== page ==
Judging by the first returns, the big holiday shopping season was something of a disappointment. According to the National Retail Federation, shoppers estimated that they would spend about 2.7 percent less over the 2013 Thanksgiving shopping weekend than they did in 2012.
We shouldn’t draw too many conclusions from this widely quoted data point. To begin with, NRF’s number is an estimate based on what consumers said about their intentions, not an actual measurement of sales. Thanksgiving Day and Black Friday represent two days of shopping and consumption out of 365. What’s more, the retail landscape is changing so rapidly that comparing one year’s results to another is like comparing apples and oranges. With online sales growing at a rate three or four times that of brick-and-mortar sales, you’d expect stores to struggle just to maintain flat sales from last year. The rush of stores open on Thanksgiving undoubtedly pulled spending back from Black Friday. And this year, many companies pushed back Black Friday sales to the week before Black Friday, which certainly pulled some sales forward. Meanwhile, Hanukkah came early this year, which means that a small chunk of consumers had likely completed their shopping before Thanksgiving.
To these variables, we should add a few more. It could be, at the margins, that a small subset of Americans is put off by the increasingly unpleasant, dangerous, and desperate Thanksgiving/Black Friday shopping frenzy. (The Huffington Post helpfully aggregated instances of Black Friday violence.) Still others are deciding they don’t want to be implicated in the distasteful trend of Fortune 500 companies forcing low-paid service workers to report for duty on what should be a holiday. On the Wall Street Journal editorial page, Peggy Noonan urged consumers to boycott stores on Thanksgiving.
And yet, at the end of the day, the numbers will be OK, and about as expected. Retailers may suffer as they lose share to online shopping, and those that slashed margins in an effort to draw shoppers into the stores will find that it might not have made as much sense. Sales for the season are projected to rise 3.9 percent from 2012, That may be disappointing. But it makes perfect sense. Through the first ten months of 2013, retail sales (excluding autos and auto parts) were up 3.2 percent from the first ten months of 2012. In other words, consumers generally spent in the past week much as they have for the past year.
Retailers may believe they have a right to expect better. After all, the flow of economic data has been pretty decent. The U.S. economy has never been larger. We have more people working than at any time since August 2008. Financial failure is way down, and the economy has just entered its 54th month of expansion. The annus horribilus of 2008 is slipping into the past.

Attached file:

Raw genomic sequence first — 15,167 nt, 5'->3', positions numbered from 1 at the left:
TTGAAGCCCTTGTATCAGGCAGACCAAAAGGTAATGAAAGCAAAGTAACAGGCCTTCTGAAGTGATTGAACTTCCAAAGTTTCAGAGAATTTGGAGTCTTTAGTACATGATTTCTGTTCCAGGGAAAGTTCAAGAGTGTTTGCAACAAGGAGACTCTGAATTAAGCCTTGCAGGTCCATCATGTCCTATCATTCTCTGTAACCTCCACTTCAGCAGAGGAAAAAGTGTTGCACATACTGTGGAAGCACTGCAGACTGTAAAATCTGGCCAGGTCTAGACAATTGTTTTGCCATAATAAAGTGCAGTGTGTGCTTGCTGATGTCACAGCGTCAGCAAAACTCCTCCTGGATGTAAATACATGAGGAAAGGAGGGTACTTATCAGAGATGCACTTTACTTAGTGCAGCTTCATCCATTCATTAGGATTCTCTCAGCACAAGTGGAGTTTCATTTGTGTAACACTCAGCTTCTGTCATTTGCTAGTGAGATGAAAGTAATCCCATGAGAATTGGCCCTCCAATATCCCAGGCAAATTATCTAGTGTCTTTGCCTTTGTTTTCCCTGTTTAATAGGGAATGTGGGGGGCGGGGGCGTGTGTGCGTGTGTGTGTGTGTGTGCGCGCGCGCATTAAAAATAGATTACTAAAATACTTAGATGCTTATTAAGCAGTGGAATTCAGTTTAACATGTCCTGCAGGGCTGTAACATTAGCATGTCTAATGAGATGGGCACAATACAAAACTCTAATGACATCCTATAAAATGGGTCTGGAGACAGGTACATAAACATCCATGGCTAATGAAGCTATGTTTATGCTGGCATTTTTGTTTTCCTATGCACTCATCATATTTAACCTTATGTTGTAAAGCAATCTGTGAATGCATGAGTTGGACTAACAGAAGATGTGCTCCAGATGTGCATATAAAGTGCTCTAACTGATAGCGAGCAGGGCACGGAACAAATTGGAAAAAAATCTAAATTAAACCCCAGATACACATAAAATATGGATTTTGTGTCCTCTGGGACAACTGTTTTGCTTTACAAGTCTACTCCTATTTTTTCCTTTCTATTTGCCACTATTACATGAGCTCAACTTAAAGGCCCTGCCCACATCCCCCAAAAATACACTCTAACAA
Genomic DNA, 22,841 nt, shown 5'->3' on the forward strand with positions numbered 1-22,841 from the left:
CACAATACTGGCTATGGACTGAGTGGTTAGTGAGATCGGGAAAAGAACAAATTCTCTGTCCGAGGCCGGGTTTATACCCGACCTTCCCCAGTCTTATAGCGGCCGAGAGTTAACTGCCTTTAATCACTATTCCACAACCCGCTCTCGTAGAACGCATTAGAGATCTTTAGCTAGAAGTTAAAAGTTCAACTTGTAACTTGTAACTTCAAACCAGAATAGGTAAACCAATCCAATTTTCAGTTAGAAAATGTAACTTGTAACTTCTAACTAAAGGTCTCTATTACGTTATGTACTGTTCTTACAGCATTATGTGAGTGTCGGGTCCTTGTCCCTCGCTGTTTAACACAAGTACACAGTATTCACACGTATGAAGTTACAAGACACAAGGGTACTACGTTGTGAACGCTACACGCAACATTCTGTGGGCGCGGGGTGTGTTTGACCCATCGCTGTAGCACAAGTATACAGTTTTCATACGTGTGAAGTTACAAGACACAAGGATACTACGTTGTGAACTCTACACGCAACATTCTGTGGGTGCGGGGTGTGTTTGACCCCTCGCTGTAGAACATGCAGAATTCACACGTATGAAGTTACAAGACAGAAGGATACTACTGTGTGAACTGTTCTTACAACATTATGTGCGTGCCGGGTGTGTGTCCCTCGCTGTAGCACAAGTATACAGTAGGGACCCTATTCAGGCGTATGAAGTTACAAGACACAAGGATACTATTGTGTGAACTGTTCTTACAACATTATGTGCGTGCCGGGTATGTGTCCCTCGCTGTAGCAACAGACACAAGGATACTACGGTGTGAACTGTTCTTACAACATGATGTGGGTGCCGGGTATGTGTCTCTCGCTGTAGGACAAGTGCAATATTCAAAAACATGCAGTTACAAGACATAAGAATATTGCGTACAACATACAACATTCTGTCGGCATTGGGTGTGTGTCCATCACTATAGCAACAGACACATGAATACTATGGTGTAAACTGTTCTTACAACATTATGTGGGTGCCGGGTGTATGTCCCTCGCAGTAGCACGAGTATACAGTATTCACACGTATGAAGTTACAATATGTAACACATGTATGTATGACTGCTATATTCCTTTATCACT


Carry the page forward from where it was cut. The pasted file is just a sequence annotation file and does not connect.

And yet consumer confidence remains at depressed levels. The Gallup Economic Confidence Index was sandbagged by the October government shutdown and debt-ceiling brinkmanship. While it has rallied steadily since the resolution of the Washington crisis, it is still deep in negative territory—and is below where it’s been for much of the past year. Other measures of consumer sentiment are bumping along at low levels. The Conference Board’s measure of consumer confidence last week fell for the second straight month and stands at 70.4—a level typically seen in recessions. (The ThomsonReuters/University of Michigan Consumer Sentiment Index rose a bit in November.)
It doesn’t take an economics Ph.D. to understand why. Simply put, in this expansion, the fruits of growth have not spread evenly. Sure, the stock market boom is making people feel wealthy, but fewer Americans own stock than did three, or five, or ten years ago. Yes, the typical American is in better financial shape than several years ago. But the fuel that powers spending for most shoppers is wages, not savings, or dividends, or capital gains, or home equity. And while wages and private income are rising—personal income was up 3.6 percent in the third quarter of 2013 from 2012 percent—they’re not rising at a rate that would spur exuberance.
Until big retailers—and their fellow employers—loosen the purse strings and consciously decide to pay employees more, they shouldn’t expect to see a boom in holiday sales.